Metropolis Records

The danger of satire is not differentiating yourself enough from the thing you’re poking fun at to remain distinct from it. In the past that’s never really been an issue for David Thrussel’s Snog, for years the long-running Australian project has had enough genuine outrage and snide commentary to offset their increasingly slick and approachable musical palette. It’s odd then that Snog’s new album Compliance feels like the first real misstep in the project’s lengthy discography: a record that isn’t bad so much as it is glib and superfluous.

It’s important to note that from an instrumental perspective there’s very little identifiably wrong with Compliance. The smoothed out electro that Thrussell has been cultivating since 2007’s The Last Days of Rome sounds as good here as it ever has, with first single and lead-off song “Cheerful Hypocrisy” making the most of a bouncing bassline and a hearty dollop of synth organ on the chorus and bridge. Whether cast in a sinister light as on “The Clockwork Man” and the title track, or turned to plaintive ballads on “The Vampires of Real Estate” the programming is universally polished, sprightly and easy to listen to.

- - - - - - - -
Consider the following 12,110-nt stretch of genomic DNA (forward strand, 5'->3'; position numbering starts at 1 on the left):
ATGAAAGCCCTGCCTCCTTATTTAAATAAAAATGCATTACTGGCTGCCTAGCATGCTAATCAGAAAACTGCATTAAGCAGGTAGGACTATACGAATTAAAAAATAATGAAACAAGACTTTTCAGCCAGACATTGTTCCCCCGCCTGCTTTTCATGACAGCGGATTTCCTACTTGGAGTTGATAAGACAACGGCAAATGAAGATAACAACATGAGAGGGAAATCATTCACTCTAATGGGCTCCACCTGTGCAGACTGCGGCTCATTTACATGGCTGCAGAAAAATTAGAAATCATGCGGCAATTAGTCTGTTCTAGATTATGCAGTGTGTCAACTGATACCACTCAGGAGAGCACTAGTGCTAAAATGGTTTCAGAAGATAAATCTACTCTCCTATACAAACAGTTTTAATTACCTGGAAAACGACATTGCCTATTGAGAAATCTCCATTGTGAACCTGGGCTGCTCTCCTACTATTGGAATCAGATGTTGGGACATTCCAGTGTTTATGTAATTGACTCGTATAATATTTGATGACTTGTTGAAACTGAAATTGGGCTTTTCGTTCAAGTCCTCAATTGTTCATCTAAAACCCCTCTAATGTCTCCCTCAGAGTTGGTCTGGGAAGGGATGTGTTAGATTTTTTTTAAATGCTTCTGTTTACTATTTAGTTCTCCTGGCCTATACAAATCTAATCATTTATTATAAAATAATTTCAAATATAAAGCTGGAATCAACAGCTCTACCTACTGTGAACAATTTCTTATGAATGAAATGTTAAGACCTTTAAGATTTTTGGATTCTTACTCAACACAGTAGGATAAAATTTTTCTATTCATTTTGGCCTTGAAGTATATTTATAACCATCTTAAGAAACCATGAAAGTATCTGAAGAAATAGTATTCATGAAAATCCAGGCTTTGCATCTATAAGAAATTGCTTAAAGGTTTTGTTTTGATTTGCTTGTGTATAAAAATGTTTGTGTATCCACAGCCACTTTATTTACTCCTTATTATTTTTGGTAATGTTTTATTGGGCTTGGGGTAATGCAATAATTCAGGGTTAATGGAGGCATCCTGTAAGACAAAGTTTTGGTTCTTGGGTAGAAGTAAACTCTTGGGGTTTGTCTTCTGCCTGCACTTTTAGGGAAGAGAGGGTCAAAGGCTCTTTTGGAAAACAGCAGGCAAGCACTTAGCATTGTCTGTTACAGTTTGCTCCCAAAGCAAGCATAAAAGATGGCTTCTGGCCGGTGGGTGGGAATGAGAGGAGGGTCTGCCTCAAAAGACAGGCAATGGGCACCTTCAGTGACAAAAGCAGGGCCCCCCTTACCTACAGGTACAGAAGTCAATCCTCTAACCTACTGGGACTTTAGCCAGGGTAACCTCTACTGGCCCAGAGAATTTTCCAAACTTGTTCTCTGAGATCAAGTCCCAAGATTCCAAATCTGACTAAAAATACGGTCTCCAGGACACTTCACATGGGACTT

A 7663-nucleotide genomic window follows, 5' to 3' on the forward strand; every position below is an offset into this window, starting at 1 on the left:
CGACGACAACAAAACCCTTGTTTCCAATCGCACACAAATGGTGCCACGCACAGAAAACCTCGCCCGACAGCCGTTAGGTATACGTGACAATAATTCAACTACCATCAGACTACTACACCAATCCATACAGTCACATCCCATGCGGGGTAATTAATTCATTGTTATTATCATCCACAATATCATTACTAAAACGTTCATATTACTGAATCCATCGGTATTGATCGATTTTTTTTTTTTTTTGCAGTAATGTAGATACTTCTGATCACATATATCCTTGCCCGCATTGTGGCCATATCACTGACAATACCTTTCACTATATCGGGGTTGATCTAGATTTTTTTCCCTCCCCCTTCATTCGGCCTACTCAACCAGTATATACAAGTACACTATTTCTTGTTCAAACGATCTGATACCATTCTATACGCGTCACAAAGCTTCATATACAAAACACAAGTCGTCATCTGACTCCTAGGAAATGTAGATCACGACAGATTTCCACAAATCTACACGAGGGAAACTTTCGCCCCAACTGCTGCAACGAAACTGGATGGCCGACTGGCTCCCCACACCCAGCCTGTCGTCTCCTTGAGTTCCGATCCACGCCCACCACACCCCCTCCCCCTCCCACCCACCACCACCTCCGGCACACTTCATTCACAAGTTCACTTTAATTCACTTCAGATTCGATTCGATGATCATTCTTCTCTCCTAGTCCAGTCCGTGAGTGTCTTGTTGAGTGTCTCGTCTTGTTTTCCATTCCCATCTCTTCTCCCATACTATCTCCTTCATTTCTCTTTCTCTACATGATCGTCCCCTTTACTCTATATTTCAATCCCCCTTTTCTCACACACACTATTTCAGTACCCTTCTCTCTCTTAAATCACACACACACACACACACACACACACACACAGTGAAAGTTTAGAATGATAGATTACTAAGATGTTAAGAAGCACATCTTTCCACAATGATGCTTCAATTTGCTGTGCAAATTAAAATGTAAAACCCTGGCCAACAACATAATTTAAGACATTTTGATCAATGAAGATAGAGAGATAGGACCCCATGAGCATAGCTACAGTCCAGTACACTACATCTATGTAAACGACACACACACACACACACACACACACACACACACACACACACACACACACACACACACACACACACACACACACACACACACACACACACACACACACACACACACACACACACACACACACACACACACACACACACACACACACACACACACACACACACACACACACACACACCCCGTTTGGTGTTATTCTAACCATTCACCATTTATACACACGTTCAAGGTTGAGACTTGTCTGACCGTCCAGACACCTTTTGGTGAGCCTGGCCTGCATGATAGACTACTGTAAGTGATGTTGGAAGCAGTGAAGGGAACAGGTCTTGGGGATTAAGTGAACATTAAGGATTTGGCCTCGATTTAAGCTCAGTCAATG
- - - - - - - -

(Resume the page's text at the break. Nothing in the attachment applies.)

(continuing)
With latter era Snog, the balance of that accessibility has always been in Thrussell’s sardonic vocal delivery and mocking vocals. And while that formula remains true here, it feels less like the clever skewering of our consumerist self-obsessed culture, and more like David spinning his wheels as he tackles topics he’s exhausted as inspiration. At best his takedowns are innocuous, if uninspired. At worst they feel like grasping at low hanging fruit. Which is not to say that subjects like arrogant one percenters (“Rich Kuntz”), our own desire for creature comforts (“The Toxic Womb of Convenience”), or the moral hypocrisy of the middle class (“Middle Class Worms”) aren’t worthy of a good skewering, the issue is that Thrussell sounds positively uninspired while doing so, stumbling from one gripe to the next with little commitment apparent in his lyrics or delivery.

Whether that’s a symptom of creative ennui or just plain old boredom is unclear, but the entire album reeks of a weariness that no amount of expert production can cover. There are good moments here (“Heroically Deluded” is a refreshingly straight bit of synth balladry with no irony apparent, and closing instrumental “The Theme from Compliance” is a bit of vintage Thrussell synth composition) that serve to remind us of what Snog is capable of, but they’re too few to lift the album above the passable groove it settles into early on. For all its attempts at derision, the real irony here is that Snog has finally made the sort of album that he joked about producing for years in his press releases: inoffensive, easy to digest, and ultimately disposable.